Thailand leads charge to protect soil

Thailand leads charge to protect soil

Centre launched to promote awareness

Visitors on the anniversary of his birth observe an exhibition on King Rama IX's works at Sanam Luang. The showcase involves the late King's excellence in nine fields - Thai craftsmanship, water management, technology, artificial rain-making, innovation, Thai heritage conservation, general research, rice research and development and invention. The exhibition runs until Sunday. (Photo by Pattarapong Chatpattarasill)
Visitors on the anniversary of his birth observe an exhibition on King Rama IX's works at Sanam Luang. The showcase involves the late King's excellence in nine fields - Thai craftsmanship, water management, technology, artificial rain-making, innovation, Thai heritage conservation, general research, rice research and development and invention. The exhibition runs until Sunday. (Photo by Pattarapong Chatpattarasill)

Thailand launched the Centre of Excellence for Soil Research in Asia (Cesra), the world's first regional hub to promote sustainable soil management, to mark Wednesday's World Soil Day.

Located on an 800-rai plot of land in Nakhon Ratchasima's Pak Chong district, Cesra was established with an aim to promote sustainable soil management and a reliable exchange of soil data and information at the global and regional level via research and development as well as capacity building programmes, said Rapibhat Chandarasrivongs, assistant permanent secretary of the Ministry of Agriculture and Cooperatives.

The establishment of the centre was also in accordance to this year's theme "Be a solution to soil pollution", he said.

The country was earlier this year endorsed by the Global Soil Partnership, an inclusive arrangement comprising governmental organisations, academic, research institutions, civil societies, UN agencies, NGOs, private companies and donors, to host the regional centre for 24 countries.

The Land Development Department will lead the work to empower regional countries and local communities, raise awareness of soil resource care and stimulate discussion and action toward sustainable soil management among policy makers and the general public, he said. World Soil Day is held annually on Dec 5 to focus attention on the importance of healthy soil and advocate for the sustainable management of soil resources.

The United Nations Food and Agriculture Organisation (FAO) has supported the formal establishment of the international day to celebrate and raise global awareness of soil. The day corresponds with the birthday of King Bhumibol Adulyadej. Ronald Vagas, FAO Global Soil partnership, said the Cesra action plan and activities would be finalised during the 5th Asian Soil Partnership meeting to take place during from Feb 26 to March 1 in New Delhi.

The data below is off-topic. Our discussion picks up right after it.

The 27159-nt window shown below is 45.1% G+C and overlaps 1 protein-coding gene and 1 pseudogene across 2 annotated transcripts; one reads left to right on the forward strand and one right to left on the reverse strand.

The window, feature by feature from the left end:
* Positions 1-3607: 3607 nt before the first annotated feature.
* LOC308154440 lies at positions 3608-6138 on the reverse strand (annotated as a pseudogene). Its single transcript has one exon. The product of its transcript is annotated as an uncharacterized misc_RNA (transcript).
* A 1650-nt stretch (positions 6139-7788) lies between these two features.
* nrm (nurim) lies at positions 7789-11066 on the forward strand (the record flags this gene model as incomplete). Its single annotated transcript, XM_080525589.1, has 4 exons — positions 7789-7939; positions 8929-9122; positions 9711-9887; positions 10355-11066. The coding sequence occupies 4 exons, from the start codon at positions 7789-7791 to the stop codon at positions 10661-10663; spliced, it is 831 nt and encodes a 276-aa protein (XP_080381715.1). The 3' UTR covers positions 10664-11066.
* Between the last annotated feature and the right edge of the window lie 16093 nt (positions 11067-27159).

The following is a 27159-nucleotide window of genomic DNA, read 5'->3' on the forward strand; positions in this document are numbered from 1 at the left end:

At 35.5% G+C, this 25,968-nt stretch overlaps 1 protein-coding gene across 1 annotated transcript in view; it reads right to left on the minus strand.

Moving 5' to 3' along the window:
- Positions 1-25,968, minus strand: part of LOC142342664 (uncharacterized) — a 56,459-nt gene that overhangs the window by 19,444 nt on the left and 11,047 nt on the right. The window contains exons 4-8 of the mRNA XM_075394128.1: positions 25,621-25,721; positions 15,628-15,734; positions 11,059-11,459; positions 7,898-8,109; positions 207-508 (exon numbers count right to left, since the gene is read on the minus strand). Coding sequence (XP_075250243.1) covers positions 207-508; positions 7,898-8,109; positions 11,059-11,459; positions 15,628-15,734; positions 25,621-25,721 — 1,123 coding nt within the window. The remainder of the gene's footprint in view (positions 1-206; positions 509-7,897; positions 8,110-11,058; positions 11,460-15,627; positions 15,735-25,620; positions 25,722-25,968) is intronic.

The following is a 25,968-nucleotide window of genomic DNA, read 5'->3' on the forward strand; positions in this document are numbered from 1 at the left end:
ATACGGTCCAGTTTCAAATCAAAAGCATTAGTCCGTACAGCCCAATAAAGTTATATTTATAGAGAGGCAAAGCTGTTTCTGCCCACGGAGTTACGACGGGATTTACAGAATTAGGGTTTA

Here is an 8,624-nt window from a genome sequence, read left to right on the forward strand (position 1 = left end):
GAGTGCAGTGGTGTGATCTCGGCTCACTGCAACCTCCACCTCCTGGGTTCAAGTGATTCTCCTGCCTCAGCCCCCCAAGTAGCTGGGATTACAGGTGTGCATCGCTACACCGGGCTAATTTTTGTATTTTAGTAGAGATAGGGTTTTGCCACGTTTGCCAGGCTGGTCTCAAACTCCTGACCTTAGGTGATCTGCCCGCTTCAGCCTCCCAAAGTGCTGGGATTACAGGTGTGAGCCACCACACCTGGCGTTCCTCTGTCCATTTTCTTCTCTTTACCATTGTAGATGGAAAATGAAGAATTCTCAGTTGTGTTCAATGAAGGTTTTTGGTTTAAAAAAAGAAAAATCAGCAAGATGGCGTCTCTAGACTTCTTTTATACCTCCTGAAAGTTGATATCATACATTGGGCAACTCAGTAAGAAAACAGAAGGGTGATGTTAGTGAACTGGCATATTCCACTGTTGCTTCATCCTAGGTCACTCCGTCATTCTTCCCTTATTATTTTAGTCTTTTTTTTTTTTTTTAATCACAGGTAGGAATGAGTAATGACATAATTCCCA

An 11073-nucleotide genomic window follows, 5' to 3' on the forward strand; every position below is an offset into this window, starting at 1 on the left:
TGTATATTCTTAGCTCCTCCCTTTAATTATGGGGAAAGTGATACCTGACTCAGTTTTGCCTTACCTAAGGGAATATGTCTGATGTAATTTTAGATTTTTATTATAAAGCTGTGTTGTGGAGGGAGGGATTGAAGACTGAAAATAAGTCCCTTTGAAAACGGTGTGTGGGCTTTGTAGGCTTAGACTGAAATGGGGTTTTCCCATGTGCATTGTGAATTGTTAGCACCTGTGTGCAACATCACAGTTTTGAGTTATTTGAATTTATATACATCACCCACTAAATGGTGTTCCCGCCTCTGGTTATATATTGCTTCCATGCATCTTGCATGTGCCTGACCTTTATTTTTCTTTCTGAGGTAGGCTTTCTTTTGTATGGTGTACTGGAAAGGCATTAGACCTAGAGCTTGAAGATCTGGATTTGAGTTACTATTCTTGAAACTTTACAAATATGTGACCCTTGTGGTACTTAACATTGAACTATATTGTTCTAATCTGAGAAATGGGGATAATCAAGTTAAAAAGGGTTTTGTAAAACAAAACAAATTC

Meanwhile, Practical Action, a Bangladesh-based NGO working on soil care was the recipient of the first World Soil Day Award for hosting the best World Soil Day event held during the 2017 communication campaign "Caring for the Planet Starts from the Ground".

The group was chosen from a total of 39 candidates from around the world including Chulalongkorn University's exhibition on soil called "Din D" and Ratchaburi's Khao Cha-Ngum Royal Study Centre for Land Degradation Development. The award is aimed at honouring individuals, communities, organisations and countries that organised remarkable and engaging World Soil Day activities or campaigns in the previous year.

Jong-Jin Kim, Deputy Regional Representative of FAO Regional Office for Asia and the Pacific, said about 33% of all soil was already degraded. Pollution was one of the 10 major threats to soil health. Growing cities produced mounds of garbage that end up in landfills with residues leaching into the soil and possibly endangering the water supply.

"One-third of the plastic produced globally ends up in our soils," he said. "Plastic particles are polluting our soils, entering the food chain and the environment -- and going into our oceans as has been so clearly and alarmingly seen in the news this year." Mr Kim said prevention of soil pollution must be a top priority worldwide. Tackling the problem through education remains the best way to maintain healthy soils and ensure food safety, he said.

They are also essential for achieving the Sustainable Development Goals, especially SDG 15 and SDG 2, the Zero Hunger Goal, in which Her Royal Highness Princess Maha Chakri Sirindhorn is a UN FAO Special Ambassador for Zero Hunger.


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